I’d just like to say thanks to the red maples out there. And the silver maples, too, for that matter. And the snowdrops and the odd bold forsythias.
In the beginning of February things have been gray and brown for a long time. So long you almost can’t quite picture things being any other way. Then your eyes glance past the maple and there is a slight red sheen, at first almost imperceptible, then with a brightness you almost feel the need to blink. Upon closer examination, there they are – tiny little pink-red tendrils peeking out of the buds. Their tentativeness, their tenderness, is fairly startling in February. Everything else is dark brown, shut up tight in a fortress of protection against a harsh world. These tendrils are literally putting themselves out there, on display as heralds of change.
I’m not sure other people crave Spring as viscerally as I do, but the musical “Hadestown” would lead me to believe that some do. We can’t wait for Persephone’s half-year up on top and we all feel like her, too; exiled in a world that doesn’t feel natural.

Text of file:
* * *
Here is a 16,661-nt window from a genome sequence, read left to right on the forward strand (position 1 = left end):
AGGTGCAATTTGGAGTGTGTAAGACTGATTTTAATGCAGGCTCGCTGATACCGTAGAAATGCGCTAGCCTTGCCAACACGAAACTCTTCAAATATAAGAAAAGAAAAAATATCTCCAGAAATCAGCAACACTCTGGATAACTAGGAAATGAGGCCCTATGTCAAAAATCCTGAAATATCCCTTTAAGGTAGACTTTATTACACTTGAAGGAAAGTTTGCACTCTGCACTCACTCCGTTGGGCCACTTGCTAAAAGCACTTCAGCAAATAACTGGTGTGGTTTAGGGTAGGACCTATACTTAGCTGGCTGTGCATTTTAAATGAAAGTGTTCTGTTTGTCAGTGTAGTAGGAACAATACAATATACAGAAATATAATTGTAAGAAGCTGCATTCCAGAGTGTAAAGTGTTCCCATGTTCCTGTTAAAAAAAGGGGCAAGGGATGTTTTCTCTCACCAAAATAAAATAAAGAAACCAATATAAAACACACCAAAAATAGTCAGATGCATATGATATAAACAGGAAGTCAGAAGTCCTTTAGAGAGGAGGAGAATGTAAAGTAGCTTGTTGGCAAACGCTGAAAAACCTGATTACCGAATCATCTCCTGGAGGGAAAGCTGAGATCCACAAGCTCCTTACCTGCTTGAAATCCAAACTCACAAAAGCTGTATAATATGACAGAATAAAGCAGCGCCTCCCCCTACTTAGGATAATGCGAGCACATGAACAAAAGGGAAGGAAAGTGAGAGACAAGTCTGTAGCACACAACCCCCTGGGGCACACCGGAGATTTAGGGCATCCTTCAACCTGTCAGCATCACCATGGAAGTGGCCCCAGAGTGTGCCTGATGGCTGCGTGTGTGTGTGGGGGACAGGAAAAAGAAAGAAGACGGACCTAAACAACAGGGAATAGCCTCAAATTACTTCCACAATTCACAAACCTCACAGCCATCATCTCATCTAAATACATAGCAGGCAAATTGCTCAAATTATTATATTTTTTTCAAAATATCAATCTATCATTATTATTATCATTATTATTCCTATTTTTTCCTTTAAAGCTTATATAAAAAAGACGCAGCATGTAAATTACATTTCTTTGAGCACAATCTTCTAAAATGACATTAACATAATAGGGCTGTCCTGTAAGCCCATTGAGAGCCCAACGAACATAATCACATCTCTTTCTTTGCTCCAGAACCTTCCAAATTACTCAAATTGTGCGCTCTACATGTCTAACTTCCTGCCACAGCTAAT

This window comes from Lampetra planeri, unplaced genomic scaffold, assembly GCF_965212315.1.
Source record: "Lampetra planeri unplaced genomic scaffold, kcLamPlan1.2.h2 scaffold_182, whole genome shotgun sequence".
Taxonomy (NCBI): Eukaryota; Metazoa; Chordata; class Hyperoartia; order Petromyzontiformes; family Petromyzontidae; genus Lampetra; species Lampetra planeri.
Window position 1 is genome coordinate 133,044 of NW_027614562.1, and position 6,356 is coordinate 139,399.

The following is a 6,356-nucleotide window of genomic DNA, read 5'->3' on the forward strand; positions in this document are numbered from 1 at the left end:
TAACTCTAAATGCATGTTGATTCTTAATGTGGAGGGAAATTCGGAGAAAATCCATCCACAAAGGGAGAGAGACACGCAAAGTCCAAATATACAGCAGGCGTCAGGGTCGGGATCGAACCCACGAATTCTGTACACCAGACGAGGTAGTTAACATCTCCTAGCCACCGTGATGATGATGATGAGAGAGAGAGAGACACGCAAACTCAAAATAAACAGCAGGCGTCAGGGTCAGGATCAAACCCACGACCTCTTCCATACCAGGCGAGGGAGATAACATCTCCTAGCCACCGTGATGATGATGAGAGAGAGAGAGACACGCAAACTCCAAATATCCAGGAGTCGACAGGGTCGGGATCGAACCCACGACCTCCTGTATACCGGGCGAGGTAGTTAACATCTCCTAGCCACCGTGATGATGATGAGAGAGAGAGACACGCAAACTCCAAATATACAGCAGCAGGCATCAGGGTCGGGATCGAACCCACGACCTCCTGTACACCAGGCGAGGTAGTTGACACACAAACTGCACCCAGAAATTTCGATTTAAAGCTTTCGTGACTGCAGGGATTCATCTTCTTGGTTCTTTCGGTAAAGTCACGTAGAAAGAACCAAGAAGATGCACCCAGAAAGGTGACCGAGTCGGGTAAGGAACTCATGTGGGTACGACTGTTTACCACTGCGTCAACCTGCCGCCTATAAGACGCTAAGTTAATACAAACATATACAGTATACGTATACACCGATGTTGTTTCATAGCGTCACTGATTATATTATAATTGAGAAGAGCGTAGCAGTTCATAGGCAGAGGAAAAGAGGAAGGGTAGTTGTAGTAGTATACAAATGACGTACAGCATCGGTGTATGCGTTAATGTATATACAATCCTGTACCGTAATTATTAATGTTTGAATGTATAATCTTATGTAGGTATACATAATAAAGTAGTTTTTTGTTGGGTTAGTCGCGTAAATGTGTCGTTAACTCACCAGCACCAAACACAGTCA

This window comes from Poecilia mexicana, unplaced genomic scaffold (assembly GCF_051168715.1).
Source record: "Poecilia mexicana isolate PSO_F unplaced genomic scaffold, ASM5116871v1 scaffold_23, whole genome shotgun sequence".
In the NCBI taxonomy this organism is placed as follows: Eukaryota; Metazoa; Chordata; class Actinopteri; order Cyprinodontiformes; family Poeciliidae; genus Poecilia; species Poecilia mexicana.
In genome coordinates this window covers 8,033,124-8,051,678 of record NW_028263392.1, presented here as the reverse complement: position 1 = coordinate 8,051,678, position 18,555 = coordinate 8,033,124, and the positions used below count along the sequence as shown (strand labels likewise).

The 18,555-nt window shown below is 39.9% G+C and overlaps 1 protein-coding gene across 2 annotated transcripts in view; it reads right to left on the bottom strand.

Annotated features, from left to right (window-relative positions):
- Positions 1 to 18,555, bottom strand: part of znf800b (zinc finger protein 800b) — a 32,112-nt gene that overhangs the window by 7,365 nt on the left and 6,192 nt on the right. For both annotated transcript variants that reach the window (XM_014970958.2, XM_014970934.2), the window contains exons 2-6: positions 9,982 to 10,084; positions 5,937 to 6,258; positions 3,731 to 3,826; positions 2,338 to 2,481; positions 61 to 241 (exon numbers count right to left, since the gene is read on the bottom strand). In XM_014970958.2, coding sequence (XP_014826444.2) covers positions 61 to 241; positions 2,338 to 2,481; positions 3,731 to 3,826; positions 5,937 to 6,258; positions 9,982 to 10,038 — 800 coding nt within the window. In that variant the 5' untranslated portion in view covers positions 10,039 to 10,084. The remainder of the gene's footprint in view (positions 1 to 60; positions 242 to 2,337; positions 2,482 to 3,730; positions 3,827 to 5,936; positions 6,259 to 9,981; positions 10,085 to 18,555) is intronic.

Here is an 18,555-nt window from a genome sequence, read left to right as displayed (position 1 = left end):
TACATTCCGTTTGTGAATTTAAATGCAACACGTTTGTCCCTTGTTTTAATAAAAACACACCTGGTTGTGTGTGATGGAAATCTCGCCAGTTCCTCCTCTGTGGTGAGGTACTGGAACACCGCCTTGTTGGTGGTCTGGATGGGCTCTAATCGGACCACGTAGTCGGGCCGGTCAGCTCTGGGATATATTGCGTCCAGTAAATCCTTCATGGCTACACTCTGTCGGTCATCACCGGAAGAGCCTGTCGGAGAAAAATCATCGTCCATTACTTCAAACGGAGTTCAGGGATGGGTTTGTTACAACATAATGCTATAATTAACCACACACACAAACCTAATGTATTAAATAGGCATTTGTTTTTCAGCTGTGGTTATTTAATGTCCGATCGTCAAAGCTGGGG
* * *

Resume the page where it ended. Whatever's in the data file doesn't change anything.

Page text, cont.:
Of course, even the traditional natural order feels askew. Often when we see things in bloom now we are hesitant to enjoy them – we wonder if they have been awakened too soon by climate change. The natural world isn’t the bedrock we thought we could trust. Instead, it’s in traumatic flux and it’s our fault – even worse, a fault we have participated in without knowing for many years. It’s a horrible mistake we make worse every day and yet we feel powerless to rectify.
“Hadestown” posits that we might eventually heal ourselves and heal our world by embracing vulnerability, trust, and art itself. We can work towards that ourselves and hope that it will spread. In the meantime, however, we look to the maples – they are putting out their small vulnerable tendrils, they are trusting that they will be put to use in the warm Spring air.